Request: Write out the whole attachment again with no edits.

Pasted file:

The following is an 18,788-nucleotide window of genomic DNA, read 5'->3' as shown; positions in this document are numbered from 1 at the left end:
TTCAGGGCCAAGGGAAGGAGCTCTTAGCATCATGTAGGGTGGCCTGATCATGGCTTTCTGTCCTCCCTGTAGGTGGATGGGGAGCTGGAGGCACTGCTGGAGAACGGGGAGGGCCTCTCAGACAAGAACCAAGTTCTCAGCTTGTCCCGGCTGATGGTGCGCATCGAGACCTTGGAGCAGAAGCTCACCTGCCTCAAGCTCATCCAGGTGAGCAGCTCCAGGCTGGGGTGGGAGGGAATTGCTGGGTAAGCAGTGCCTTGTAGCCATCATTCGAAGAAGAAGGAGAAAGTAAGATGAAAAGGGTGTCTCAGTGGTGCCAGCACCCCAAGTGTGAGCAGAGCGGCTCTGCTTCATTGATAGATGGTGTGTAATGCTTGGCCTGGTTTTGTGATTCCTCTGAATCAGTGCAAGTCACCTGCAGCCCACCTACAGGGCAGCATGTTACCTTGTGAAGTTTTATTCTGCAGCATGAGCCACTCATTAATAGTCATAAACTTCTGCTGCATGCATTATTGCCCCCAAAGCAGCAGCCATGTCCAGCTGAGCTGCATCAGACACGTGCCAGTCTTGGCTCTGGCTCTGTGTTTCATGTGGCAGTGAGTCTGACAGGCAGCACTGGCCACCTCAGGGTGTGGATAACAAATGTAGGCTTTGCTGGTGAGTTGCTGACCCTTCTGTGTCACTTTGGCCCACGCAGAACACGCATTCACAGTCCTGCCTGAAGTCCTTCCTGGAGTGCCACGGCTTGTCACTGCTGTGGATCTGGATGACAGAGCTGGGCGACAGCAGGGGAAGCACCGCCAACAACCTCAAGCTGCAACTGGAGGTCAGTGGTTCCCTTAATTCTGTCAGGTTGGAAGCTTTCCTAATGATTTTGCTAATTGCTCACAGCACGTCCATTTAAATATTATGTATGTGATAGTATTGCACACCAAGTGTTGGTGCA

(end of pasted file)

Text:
The following is an 18,788-nucleotide window of genomic DNA, read 5'->3' as shown; positions in this document are numbered from 1 at the left end:
TTCAGGGCCAAGGGAAGGAGCTCTTAGCATCATGTAGGGTGGCCTGATCATGGCTTTCTGTCCTCCCTGTAGGTGGATGGGGAGCTGGAGGCACTGCTGGAGAACGGGGAGGGCCTCTCAGACAAGAACCAAGTTCTCAGCTTGTCCCGGCTGATGGTGCGCATCGAGACCTTGGAGCAGAAGCTCACCTGCCTCAAGCTCATCCAGGTGAGCAGCTCCAGGCTGGGGTGGGAGGGAATTGCTGGGTAAGCAGTGCCTTGTAGCCATCATTCGAAGAAGAAGGAGAAAGTAAGATGAAAAGGGTGTCTCAGTGGTGCCAGCACCCCAAGTGTGAGCAGAGCGGCTCTGCTTCATTGATAGATGGTGTGTAATGCTTGGCCTGGTTTTGTGATTCCTCTGAATCAGTGCAAGTCACCTGCAGCCCACCTACAGGGCAGCATGTTACCTTGTGAAGTTTTATTCTGCAGCATGAGCCACTCATTAATAGTCATAAACTTCTGCTGCATGCATTATTGCCCCCAAAGCAGCAGCCATGTCCAGCTGAGCTGCATCAGACACGTGCCAGTCTTGGCTCTGGCTCTGTGTTTCATGTGGCAGTGAGTCTGACAGGCAGCACTGGCCACCTCAGGGTGTGGATAACAAATGTAGGCTTTGCTGGTGAGTTGCTGACCCTTCTGTGTCACTTTGGCCCACGCAGAACACGCATTCACAGTCCTGCCTGAAGTCCTTCCTGGAGTGCCACGGCTTGTCACTGCTGTGGATCTGGATGACAGAGCTGGGCGACAGCAGGGGAAGCACCGCCAACAACCTCAAGCTGCAACTGGAGGTCAGTGGTTCCCTTAATTCTGTCAGGTTGGAAGCTTTCCTAATGATTTTGCTAATTGCTCACAGCACGTCCATTTAAATATTATGTATGTGATAGTATTGCACACCAAGTGTTGGTGCA